Aluízio Abranches’ Do Começo ao Fim / From Beginning to End, Donatella Maiorca’s Viola di mare / Purple Sea, Steve Balderson’s Stuck!, and the two short film showcases “Queerer Than Fiction” and “Flesh 4 Fantasy” are among the presentations at Outfest 2010, the Los Angeles Gay & Lesbian Film Festival, on Friday, July 9.
Starring João Gabriel Vasconcellos and Rafael Cardoso as two super-hunky half-brothers involved in an idealized romantic relationship, From Beginning to End opened in Brazil in late 2009, where it has done well in the arthouse circuit despite wildly mixed reviews and a number of complaints that the film lacks dramatic cohesion. Also in the cast: Júlia Lemmertz, Lucas Cotrin, Gabriel Kaufmann, Fábio Assunção, and veteran Louise Cardoso.
Featuring Isabella Ragonese and Valeria Solarino, Purple Sea (“The Sea Purple” on the IMDb) tells the story of a lesbian love affair in rabidly patriarchal 19th-century Sicily. Also in the cast: the excellent Ennio Fantastichini.
Stuck! is described as a tongue-in-cheek homage to 1950s prison dramas. If it’s half as good as either John Cromwell’s Caged or Renato Castellani’s Nella città l’inferno / …and the Wild, Wild Women, it should definitely be worth a look. Starina Johnson stars as the wrongly imprisoned Daisy. John Waters’ regular Mink Stole is one of her cellmates, while veteran Karen Black is the woman who helped send poor Daisy to the Big House.
Among the documentary short films featured in the “Queerer Than Fiction” program (for once the word “queer” is put to good use) are Steven Wilsey’s At Night I was Beautiful, in which a young man recalls his days as a sex worker in New York City, and Jessica Sanders’ George & Brad in Bed, in which the bedmates in question are Star Trek‘s George Takei and spouse Brad Altman.
The “Flesh 4 Fantasy” narrative short compilation features James Franco’s The Feast of Stephen, winner of the Berlin Film Festival’s Teddy Award for best gay-themed short; Gui Ashcar’s Professor Godoy, about a Brazilian high-school teacher (Roney Facchini) whose uneventful life takes a radical turn after a handsome student (Kauê Telloli) raises a mathematical challenge; and Jamie Travis’ The Armoire, which received a Special Mention in the Best Canadian Film category at the Toronto Film Festival.
Outfest 2010, Friday, July 9. Synopses from the Outfest website:
From Beginning to End
From their playful childhood through their coming of age, Brazilian half-brothers Francisco and Thomás have always shared a special bond. As young men, their tempestuous relationship is often complicated by family drama and their individual ambitions, building to an uninhibited display of affection. Tastefully embracing taboos usually reserved for fetish films, FROM BEGINNING TO END is an oddly moving tribute to brotherly love.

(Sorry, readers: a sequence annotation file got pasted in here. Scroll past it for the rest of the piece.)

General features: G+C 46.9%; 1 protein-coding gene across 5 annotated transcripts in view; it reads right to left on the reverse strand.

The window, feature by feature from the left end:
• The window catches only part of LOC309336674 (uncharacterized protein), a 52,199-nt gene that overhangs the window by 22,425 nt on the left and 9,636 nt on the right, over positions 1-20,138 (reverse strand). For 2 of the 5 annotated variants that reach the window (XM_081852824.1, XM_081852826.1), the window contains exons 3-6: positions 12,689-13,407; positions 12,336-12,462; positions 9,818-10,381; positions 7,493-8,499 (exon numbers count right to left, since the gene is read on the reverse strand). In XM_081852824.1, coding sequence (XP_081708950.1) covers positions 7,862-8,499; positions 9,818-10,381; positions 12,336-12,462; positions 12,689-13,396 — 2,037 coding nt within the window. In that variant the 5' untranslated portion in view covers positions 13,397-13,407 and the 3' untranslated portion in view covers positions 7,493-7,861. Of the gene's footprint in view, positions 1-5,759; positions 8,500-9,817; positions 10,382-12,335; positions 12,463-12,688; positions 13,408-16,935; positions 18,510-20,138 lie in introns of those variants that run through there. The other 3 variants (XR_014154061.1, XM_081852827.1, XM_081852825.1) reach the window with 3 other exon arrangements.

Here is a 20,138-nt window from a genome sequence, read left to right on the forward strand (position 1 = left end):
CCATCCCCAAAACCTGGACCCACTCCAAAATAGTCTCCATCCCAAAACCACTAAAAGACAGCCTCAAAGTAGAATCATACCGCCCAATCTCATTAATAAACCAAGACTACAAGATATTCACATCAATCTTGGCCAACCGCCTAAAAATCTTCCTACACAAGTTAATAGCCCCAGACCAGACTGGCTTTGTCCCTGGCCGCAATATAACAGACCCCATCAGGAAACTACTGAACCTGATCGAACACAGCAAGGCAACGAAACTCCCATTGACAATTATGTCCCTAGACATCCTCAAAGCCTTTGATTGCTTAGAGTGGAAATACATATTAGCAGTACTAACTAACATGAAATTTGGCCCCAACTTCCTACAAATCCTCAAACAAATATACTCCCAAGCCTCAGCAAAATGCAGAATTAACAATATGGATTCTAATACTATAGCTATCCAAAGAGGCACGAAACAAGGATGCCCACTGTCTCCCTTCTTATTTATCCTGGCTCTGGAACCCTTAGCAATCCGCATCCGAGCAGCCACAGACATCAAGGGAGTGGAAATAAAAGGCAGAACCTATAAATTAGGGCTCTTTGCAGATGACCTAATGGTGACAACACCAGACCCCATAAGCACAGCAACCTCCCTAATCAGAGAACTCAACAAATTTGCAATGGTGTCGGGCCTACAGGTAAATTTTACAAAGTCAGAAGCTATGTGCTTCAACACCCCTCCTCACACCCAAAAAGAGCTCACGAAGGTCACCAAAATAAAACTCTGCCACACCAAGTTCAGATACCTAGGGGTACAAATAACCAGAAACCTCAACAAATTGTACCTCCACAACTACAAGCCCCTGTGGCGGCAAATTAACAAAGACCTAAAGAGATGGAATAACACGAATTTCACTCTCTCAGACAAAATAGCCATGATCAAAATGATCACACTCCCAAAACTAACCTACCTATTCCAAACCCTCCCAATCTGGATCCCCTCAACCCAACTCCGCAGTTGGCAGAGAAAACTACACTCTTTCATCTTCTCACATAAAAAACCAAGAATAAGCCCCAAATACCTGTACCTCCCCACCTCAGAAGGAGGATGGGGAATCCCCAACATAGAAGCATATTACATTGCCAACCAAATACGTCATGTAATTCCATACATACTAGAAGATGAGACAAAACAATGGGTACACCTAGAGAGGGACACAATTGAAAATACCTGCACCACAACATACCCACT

Nothing – not her father nor the church – can stop unruly Angela from being with her childhood best friend turned great love, Sara, in this gripping tale of devotion. Based on a true story and beautifully photographed on the rocky shores of Sicily, PURPLE SEA (VIOLA DI MARE) presents a uniquely engaging portrait of family, community and gender roles in a 19th century Italian village.
Beautiful young Daisy feels stuck working as a shopgirl by day and caring for her ailing mother by night. A suicide gone wrong leaves Daisy wrongly imprisoned, while the neighbor (Karen Black) whose testimony put her away struggles with guilt. A colorful cast of sexy cellmates (including Mink Stole, Jane Wiedlin and Pleasant Gehman), a dominating prison guard and a mysterious warden keep things interesting for Daisy in this tongue-in-cheek homage to 1950s women-in-prison films.
Queerer Than Fiction: Documentary Shorts
Real talk, everybody: the most important thing in life is to be true to yourself. Here’s a program dedicated to individuals who know exactly who they are, or at least who they want to be. It’s the same if you’re a hustler, a girl with a crush, a leather daddy or even George Takei: honesty is always the best policy.
Flesh for Fantasy: Shorts
This irresistible group of bold films is sure to arouse your interest – among other things. Double agents and shifting loyalties are everywhere, especially the bedroom. A student seduces his teacher while two boys explore a dark secret. Pretty soon “no” means “yes” up is down and wrong is very, very right. Not even the buddy system can help you now.
JC Calciano’s Is It Just Me? (top); Nicole Conn’s Elena Undone (middle).
JC Calciano’s Is It Just Me?, Anna Margarita Albelo’s Hooters!, Roberto Moreira’s Paulista, and Nicole Conn’s Elena Undone are some of the films screening at Outfest 2010 on Friday, July 16.
Is It Just Me? is a West Hollywood-set romantic comedy that borrows plot elements from Cyrano de Bergerac: Blaine (Nicholas Downs) falls in love with Xander (David Loren) after chatting with him online. The glitch is that the profile picture Blaine saw was that of Xander’s hunky roommate Cameron (Adam Huss).
Hooters! is a documentary about the making of Cheryl Dunye’s The Owls, screened last weekend at Outfest.
In Paulista, an actress (Sílvia Lourenço), a lawyer (Maria Clara Spinelli), and an author (Fábio Herford) look for love in the streets of bustling São Paulo.
Elena Undone revolves around the difficult relationship between a pastor’s wife (Necar Zadegan) and a lesbian writer (Traci Dinwiddie). According to filmmaker Nicole Conn, the three-minute-and-twenty-four-second kiss between Zadegan and Dinwiddie is the longest ever in a feature film.
According to the Guinness Book of World Records, the previous recordholder was a liplock between Jane Wyman and Regis Toomey in the 1941 comedy You’re in the Army Now.
(Not that I want to be a smooch spoiler, but according to one website, Devika Rani and Himanshu Rai’s kiss in the 1933 Hindi-language movie Karma lasted all of four minutes.)
Also on Friday, Kareem Mortimer’s Children of God.
For more information or to buy tickets, visit the Outfest website.